DL shows promise in executing the initiatives provided in the Chief of Naval Operations’ Design for Maintaining Maritime Superiority in the years to come.6 However, as the U.S. Navy continues to invest in promoting DL, there is a danger that improper fusion of this new operating construct with the foundational principles of war could lead to a suboptimal DL outcome.7 To optimize the combat potential inherent to DLin an A2/AD environment, the Navy must develop and apply the concept of “Autonomous Warfare.” Autonomous Warfare addresses both enabling decentralized, autonomous action at the tactical level through carefulcommand and control (C2) selection at the operational level and further incorporating unmanned systemsinto the Navy’s maritime operating construct. A flexible C2 structure enabling autonomous action supported by squadrons of unmanned systems optimizes DL and ensures its forces will deliver the effects envisioned by this exciting new concept in the most challenging A2/AD environments. DL advocates put it best in saying that “we will have to become more comfortable with autonomous operations across vast distances.”8 This paper will first examine why DL is an appropriate strategy for countering A2/AD threats before developing the main argument for Autonomous Warfare. This paper concludes by examining how the combined effect of autonomous C2 and aggressive implementation of unmanned systems will achieve the desired results for Autonomous Warfare as it applies to DL, followed by a series of recommendations that will assist with implementing this new idea.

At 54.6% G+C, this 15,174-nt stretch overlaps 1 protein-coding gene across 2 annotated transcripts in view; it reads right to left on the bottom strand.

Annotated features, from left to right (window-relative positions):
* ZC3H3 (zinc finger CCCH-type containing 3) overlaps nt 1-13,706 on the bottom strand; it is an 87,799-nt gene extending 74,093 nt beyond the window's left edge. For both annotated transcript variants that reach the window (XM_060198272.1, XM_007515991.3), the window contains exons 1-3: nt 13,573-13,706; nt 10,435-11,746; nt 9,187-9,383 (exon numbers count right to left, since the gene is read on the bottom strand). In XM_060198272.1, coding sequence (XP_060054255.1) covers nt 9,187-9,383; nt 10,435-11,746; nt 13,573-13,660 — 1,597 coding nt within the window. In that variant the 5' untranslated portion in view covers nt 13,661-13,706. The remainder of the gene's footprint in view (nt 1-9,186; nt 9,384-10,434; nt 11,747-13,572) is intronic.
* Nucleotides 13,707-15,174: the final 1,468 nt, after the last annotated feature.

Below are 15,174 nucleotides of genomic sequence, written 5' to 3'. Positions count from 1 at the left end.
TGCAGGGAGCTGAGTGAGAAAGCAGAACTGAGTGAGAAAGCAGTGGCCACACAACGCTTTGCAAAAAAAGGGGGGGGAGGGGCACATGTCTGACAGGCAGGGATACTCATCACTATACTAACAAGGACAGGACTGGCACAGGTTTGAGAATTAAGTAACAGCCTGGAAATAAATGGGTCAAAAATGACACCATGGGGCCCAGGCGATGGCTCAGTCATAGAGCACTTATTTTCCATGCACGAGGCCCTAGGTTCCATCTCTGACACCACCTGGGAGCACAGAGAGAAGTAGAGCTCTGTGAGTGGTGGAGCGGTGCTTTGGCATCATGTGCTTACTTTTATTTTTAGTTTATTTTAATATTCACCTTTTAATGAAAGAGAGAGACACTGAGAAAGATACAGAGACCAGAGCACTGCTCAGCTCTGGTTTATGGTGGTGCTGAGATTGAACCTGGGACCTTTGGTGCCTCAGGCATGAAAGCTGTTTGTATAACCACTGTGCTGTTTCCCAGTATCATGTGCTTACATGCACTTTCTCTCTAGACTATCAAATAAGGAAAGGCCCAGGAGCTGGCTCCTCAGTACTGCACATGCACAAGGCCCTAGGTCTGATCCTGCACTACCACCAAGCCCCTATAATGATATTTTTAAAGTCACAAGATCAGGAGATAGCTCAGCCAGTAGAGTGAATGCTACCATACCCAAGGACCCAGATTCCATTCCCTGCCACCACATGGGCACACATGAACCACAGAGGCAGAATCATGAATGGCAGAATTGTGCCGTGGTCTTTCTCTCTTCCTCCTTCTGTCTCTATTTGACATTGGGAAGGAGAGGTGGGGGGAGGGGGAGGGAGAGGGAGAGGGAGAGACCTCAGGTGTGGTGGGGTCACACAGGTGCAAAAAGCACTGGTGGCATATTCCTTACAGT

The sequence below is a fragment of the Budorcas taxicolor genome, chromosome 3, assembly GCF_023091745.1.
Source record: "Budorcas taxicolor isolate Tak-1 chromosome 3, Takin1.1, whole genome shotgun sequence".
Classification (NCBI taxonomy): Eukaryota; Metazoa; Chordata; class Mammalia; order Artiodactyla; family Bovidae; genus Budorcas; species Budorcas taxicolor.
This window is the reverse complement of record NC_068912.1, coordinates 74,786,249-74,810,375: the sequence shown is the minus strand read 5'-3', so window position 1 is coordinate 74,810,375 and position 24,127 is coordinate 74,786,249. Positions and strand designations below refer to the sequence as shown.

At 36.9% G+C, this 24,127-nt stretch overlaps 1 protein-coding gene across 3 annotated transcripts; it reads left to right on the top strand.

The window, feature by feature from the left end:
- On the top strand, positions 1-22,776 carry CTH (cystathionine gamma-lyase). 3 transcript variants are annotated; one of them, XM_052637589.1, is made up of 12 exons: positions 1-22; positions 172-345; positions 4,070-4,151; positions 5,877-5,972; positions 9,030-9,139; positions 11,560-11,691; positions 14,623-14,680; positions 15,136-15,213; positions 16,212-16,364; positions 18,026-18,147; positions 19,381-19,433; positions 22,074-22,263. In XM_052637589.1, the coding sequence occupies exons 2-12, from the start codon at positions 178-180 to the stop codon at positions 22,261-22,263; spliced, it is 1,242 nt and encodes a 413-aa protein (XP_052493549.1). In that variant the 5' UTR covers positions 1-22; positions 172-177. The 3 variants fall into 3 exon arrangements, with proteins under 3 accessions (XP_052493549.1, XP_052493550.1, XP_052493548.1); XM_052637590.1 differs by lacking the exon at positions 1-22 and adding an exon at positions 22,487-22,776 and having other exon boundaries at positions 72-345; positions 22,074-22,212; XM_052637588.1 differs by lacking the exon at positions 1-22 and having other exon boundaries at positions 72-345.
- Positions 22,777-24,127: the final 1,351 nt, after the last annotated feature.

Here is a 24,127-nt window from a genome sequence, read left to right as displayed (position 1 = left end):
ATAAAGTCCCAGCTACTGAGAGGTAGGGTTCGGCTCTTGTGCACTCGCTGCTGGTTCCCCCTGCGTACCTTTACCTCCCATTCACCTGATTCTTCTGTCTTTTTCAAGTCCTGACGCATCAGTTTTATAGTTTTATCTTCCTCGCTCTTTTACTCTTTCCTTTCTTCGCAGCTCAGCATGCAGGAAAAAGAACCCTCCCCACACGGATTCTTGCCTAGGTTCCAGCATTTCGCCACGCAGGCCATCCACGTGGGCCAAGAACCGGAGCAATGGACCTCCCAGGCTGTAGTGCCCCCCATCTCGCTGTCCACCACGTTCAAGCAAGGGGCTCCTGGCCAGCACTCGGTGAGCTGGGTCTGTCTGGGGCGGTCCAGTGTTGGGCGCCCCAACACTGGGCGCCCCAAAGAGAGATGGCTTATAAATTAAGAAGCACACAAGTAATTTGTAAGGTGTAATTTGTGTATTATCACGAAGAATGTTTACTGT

Why Distributed Lethality?